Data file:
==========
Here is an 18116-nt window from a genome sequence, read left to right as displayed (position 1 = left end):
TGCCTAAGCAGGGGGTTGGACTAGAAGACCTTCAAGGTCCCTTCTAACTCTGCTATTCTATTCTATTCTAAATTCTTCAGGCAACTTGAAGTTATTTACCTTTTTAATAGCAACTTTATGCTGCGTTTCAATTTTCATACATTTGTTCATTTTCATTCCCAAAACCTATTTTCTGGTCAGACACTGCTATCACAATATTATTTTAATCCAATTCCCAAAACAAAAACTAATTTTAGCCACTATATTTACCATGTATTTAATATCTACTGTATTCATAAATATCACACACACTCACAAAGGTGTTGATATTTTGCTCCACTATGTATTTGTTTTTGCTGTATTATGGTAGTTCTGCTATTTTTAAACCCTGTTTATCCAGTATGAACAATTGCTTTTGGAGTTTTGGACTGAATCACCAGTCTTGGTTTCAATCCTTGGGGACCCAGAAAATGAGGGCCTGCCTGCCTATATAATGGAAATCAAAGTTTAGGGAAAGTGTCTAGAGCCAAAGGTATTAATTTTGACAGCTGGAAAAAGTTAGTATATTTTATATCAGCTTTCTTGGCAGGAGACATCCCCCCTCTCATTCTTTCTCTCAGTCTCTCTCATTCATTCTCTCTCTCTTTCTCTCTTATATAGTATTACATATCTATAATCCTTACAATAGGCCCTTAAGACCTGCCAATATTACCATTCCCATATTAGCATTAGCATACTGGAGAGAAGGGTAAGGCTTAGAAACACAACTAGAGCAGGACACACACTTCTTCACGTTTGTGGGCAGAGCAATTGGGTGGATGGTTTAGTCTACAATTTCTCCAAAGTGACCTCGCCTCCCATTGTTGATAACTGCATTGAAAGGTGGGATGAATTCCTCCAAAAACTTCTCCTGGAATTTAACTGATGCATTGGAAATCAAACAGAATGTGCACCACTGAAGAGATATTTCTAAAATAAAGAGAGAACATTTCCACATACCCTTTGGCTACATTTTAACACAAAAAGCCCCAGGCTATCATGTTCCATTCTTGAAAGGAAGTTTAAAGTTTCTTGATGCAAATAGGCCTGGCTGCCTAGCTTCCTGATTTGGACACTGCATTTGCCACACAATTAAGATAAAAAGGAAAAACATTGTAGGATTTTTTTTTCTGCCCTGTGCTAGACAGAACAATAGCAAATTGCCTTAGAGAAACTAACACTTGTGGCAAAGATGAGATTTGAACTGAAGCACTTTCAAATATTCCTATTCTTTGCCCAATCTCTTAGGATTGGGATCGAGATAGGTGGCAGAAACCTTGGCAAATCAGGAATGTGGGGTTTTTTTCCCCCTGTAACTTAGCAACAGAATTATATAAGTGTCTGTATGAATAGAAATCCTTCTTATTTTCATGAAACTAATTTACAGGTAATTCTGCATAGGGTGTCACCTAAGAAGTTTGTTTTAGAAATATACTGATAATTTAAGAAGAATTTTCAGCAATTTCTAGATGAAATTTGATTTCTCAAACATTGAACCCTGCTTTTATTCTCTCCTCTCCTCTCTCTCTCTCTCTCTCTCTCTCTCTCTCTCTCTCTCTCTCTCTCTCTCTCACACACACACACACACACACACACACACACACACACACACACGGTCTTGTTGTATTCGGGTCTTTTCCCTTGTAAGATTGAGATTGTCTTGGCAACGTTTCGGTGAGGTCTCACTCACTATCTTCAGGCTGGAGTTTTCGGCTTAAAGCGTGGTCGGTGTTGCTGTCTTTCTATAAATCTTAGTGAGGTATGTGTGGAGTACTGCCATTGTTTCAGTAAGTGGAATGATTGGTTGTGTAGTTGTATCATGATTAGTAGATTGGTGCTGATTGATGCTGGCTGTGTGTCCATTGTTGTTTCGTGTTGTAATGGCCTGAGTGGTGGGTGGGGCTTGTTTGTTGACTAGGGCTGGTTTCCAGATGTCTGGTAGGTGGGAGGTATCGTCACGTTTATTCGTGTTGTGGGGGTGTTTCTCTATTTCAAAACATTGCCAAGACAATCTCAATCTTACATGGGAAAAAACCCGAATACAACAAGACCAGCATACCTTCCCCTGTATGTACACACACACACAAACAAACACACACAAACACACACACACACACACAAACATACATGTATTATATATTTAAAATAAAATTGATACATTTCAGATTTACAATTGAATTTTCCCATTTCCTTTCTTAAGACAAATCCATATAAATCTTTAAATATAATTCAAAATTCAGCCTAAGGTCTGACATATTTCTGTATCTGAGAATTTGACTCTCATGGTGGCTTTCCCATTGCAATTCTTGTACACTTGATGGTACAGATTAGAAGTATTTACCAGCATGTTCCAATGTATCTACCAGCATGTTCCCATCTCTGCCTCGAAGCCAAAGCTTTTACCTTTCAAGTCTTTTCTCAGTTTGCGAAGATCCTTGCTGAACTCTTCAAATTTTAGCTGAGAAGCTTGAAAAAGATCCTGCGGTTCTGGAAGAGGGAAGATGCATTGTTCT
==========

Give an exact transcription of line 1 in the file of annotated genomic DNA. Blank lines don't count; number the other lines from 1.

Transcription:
Here is an 18116-nt window from a genome sequence, read left to right as displayed (position 1 = left end):